Also, have you worked in the hospitality/bar business before? That's a big part of it. If you are hinging the success of the business on the part of the business you know the least about (bar) then I would question that.

    #43 3 years ago
    Quoted from NorCalRealtor:

    Our league arcade does well, but it's attached to a popular used video game store. The successful arcades these days seem to have/need an additional hook to bring in the traffic.

    I think it's inflation. Look at how much everything else has gone up in cost since the 80's/90's. What would the relative cost of game then vs now be anyway? $2/$3 a game?

    #44 3 years ago
    Quoted from Darkwing:

    I think it's inflation. Look at how much everything else has gone up in cost since the 80's/90's. What would the relative cost of game then vs now be anyway? $2/$3 a game?

    Not as much as you would like to think.
    .25 in 1985 is .55 today.
    http://data.bls.gov/cgi-bin/cpicalc.pl?cost1=.25&year1=1985&year2=2015

    #45 3 years ago
    Quoted from Richthofen:

    Also, have you worked in the hospitality/bar business before? That's a big part of it. If you are hinging the success of the business on the part of the business you know the least about (bar) then I would question that.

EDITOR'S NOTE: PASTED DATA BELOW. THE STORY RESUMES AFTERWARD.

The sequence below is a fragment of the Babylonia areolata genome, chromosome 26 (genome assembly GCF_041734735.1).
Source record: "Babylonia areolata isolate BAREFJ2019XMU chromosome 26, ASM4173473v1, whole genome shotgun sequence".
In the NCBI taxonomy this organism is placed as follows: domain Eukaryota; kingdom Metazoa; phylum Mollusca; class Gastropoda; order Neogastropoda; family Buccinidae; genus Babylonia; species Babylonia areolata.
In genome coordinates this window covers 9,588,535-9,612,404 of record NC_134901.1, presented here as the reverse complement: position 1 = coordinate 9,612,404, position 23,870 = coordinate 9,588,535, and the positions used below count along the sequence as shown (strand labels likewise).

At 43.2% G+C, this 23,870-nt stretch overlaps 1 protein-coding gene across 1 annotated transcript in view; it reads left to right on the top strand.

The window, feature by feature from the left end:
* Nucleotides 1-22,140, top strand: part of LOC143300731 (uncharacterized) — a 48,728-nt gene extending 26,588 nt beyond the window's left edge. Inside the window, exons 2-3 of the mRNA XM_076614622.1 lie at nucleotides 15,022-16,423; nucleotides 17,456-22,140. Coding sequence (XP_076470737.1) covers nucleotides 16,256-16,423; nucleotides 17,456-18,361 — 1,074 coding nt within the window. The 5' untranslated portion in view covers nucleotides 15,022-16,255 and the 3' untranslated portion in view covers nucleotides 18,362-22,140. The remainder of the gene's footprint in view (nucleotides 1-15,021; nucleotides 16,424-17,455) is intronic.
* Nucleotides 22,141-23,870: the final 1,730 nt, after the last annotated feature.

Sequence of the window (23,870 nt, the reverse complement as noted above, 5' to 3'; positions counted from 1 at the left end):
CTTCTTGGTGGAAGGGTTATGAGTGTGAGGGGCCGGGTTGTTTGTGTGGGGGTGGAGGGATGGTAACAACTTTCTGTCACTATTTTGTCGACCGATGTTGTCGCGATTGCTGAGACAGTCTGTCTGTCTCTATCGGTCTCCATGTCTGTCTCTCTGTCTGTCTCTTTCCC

Yup... If you haven't worked with the public before, I'd suggest get a part time job bartending, delivering pizza etc. to see if you're cut out for dealing with the public... Not everybody is. And the Wife needs to be on board 110%, so that means her too. You cannot trust employees, and will need to be there constantly until you can (if ever).

    If you get into it and one of you decides they want out, you're gonna be in a world of hurt.

    Believe me, been there!!

    That basement bar/arcade is a great option!

    #46 3 years ago
    Quoted from jgentry:

    I thought about this as well for a while. After doing a lot of research I decided not to turn my hobby into work. I was thinking a small barcade featuring local craft beer. The main thing that stopped me is you have to serve food to serve alcohol. This turns it into a restaurant of sorts which I have no desire to run. You also have to consider the hours of operation that are needed for that type of an establishment. You end up working mid afternoon until 1am or later and unless this is what both you and your wife do for a living you will end up not seeing each other much if she works a normal schedule. In the end I couldn't justify the risk and time away from my family. To make good money at it you pretty much have to go big and have a great location. This requires a huge investment up front. You can go small and make it more of a hobby but just remember hobbies do not make money. They take time and eat money.